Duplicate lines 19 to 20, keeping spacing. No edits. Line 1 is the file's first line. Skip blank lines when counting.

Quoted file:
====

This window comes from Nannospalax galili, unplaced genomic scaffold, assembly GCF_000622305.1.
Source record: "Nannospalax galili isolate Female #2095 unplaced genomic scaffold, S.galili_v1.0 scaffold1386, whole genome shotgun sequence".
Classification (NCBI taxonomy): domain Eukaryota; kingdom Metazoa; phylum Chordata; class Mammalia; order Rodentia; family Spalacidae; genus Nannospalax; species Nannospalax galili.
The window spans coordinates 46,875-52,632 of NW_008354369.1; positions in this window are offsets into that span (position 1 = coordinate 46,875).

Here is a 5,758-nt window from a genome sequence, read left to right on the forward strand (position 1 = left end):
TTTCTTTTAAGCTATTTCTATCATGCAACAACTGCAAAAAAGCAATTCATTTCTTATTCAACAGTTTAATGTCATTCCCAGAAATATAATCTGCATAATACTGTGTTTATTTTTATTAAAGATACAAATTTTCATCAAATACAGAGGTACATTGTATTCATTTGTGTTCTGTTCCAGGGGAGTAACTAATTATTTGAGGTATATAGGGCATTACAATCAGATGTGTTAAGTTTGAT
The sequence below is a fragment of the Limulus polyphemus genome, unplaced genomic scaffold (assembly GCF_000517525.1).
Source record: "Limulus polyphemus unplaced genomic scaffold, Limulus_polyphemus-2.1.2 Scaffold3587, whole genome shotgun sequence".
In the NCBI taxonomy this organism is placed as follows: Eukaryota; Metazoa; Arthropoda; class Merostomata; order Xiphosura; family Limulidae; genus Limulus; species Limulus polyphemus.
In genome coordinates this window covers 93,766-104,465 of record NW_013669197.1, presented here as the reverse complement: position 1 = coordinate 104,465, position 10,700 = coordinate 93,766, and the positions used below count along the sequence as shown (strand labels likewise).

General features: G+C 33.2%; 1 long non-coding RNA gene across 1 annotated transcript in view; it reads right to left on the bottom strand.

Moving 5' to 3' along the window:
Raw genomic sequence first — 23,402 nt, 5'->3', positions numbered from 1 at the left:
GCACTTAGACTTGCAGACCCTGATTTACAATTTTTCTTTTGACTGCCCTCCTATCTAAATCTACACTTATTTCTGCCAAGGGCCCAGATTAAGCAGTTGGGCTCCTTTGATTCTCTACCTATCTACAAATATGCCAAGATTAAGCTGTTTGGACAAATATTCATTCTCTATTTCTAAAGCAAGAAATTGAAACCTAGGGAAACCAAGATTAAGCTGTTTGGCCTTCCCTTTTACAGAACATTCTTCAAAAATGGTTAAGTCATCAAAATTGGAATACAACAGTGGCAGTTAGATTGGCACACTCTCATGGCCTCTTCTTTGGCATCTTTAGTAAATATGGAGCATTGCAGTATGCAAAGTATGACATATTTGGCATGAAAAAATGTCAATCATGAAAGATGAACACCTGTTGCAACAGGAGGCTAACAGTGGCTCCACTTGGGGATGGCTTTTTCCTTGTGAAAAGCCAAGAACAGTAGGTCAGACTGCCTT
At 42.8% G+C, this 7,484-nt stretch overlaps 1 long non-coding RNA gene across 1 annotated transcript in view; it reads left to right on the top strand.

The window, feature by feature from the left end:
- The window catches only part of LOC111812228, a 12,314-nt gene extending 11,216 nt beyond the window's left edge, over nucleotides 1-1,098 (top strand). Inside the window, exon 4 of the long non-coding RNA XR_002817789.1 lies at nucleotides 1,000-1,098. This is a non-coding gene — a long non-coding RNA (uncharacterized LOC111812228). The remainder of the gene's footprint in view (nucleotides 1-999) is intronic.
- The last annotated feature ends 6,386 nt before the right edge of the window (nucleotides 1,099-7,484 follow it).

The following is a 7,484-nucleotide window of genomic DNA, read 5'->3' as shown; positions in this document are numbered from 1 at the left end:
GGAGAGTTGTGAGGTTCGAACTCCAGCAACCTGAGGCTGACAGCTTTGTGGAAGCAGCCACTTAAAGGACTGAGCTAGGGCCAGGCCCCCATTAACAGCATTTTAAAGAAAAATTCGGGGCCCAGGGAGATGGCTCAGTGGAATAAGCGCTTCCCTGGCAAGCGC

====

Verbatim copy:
The following is a 7,484-nucleotide window of genomic DNA, read 5'->3' as shown; positions in this document are numbered from 1 at the left end:
GGAGAGTTGTGAGGTTCGAACTCCAGCAACCTGAGGCTGACAGCTTTGTGGAAGCAGCCACTTAAAGGACTGAGCTAGGGCCAGGCCCCCATTAACAGCATTTTAAAGAAAAATTCGGGGCCCAGGGAGATGGCTCAGTGGAATAAGCGCTTCCCTGGCAAGCGC